Despite this, many regulators have failed to achieve such clarity and certainty when laying out social distancing measures. A notable example is the United Kingdom, where the current advice is to ‘stay alert’. This is clearly an impossible task in the context of an invisible and highly unpredictable virus. Moreover, even concrete provisions have appeared contradictory and muddled. For example, whilst it was possible for a nanny to come over and care for children, initially their grandparents could not. It is difficult to understand how and where such lines were drawn. Another example of this problem arose in Italy as it shifted out of lockdown. There, visiting one’s ‘congiunti’ – or kinfolk – was deemed permissible, but residents were left unclear on what this meant. With initial guidance indicating only that it included relationships of ‘steady affection’, citizens were left confused as to when they could leave the house and who they may visit. In both states, however, failure to comply risked heavy fines. Unsurprisingly, when citizens are confused as to what exactly the law requires, so too are the police and law enforcers. Naturally, this has led to contravention of the second mentioned aspect of the rule of law: inconsistent enforcement. Whether people are stopped, the extent to which their stories are investigated, and the penalties they face all appear to vary. This vague and uncertain picture has emerged in states worldwide.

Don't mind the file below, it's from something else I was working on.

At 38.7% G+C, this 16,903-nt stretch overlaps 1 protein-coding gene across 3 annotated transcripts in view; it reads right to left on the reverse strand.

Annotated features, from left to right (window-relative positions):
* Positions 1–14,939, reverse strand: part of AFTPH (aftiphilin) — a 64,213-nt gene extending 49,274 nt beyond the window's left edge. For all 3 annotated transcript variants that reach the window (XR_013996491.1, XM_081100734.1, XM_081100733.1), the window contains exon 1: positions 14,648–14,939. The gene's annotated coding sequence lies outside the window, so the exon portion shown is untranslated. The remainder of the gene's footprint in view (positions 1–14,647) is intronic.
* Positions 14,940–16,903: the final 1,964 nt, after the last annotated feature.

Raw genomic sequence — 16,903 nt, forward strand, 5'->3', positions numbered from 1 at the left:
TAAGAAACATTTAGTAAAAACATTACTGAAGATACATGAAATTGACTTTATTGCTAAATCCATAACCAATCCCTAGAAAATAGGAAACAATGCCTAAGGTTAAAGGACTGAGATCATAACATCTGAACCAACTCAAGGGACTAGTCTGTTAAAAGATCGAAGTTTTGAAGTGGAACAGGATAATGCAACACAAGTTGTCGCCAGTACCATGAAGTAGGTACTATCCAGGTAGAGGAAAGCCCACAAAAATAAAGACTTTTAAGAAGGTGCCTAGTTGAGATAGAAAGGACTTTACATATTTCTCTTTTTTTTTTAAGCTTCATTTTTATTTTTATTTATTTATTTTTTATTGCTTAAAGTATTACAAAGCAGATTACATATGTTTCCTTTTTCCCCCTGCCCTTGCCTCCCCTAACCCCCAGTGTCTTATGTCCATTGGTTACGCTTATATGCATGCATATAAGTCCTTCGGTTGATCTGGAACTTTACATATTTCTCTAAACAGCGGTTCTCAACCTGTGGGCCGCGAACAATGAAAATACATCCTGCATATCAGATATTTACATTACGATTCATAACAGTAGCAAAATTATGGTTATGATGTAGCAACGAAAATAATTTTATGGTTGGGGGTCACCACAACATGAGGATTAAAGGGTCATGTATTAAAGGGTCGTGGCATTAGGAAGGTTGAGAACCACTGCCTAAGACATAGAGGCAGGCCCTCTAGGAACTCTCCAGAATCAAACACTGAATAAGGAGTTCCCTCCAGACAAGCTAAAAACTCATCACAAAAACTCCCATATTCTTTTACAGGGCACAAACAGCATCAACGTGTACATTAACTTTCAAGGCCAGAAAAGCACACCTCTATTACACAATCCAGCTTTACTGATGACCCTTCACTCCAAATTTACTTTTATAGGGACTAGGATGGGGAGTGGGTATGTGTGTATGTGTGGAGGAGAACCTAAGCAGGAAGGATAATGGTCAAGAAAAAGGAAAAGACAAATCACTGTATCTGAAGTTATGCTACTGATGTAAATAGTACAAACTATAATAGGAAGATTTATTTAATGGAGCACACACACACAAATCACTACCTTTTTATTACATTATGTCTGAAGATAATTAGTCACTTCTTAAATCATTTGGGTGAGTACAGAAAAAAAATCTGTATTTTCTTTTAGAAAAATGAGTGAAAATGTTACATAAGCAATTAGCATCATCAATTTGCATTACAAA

To some extent, this ambiguity may seem inevitable. Governments and institutions are juggling huge amounts of information and constant developments. Scientific understanding of viral transmission and prevention; decisions regarding international borders and health policies - all of these have been changing by the day. It is unsurprising that the need to be responsive to this, whilst ensuring that guidelines are clear, accurate, and widely disseminated, has presented challenges. Vital, however, is that states do not try and unsettle people into compliance. Citizens should not have to self-restrict their behaviour for fear of accidentally breaking the law. Practically speaking, this risks people becoming simply more willing to push boundaries to try and determine what it is they can get away with – manifestly counterproductive. More fundamentally however, it is a misuse of the law. If penalties are criminal, the permanent record that results can hold people back in myriad spheres of life. Moreover, even purely administrative fines have the potential to cause severe problems – particularly in these times of economic hardship. If the state is to use its penal powers, therefore, then even in times of crisis the Rule of Law must continue to be respected.
This appears to leave states with a choice: flexibility or enforceability. If governments prefer to give people scope to use their own judgement, then legal sanctions need to be removed. Otherwise, there must be major clarifications regarding what social distancing requires. Constitutional principles should not be violated by trying to straddle the two.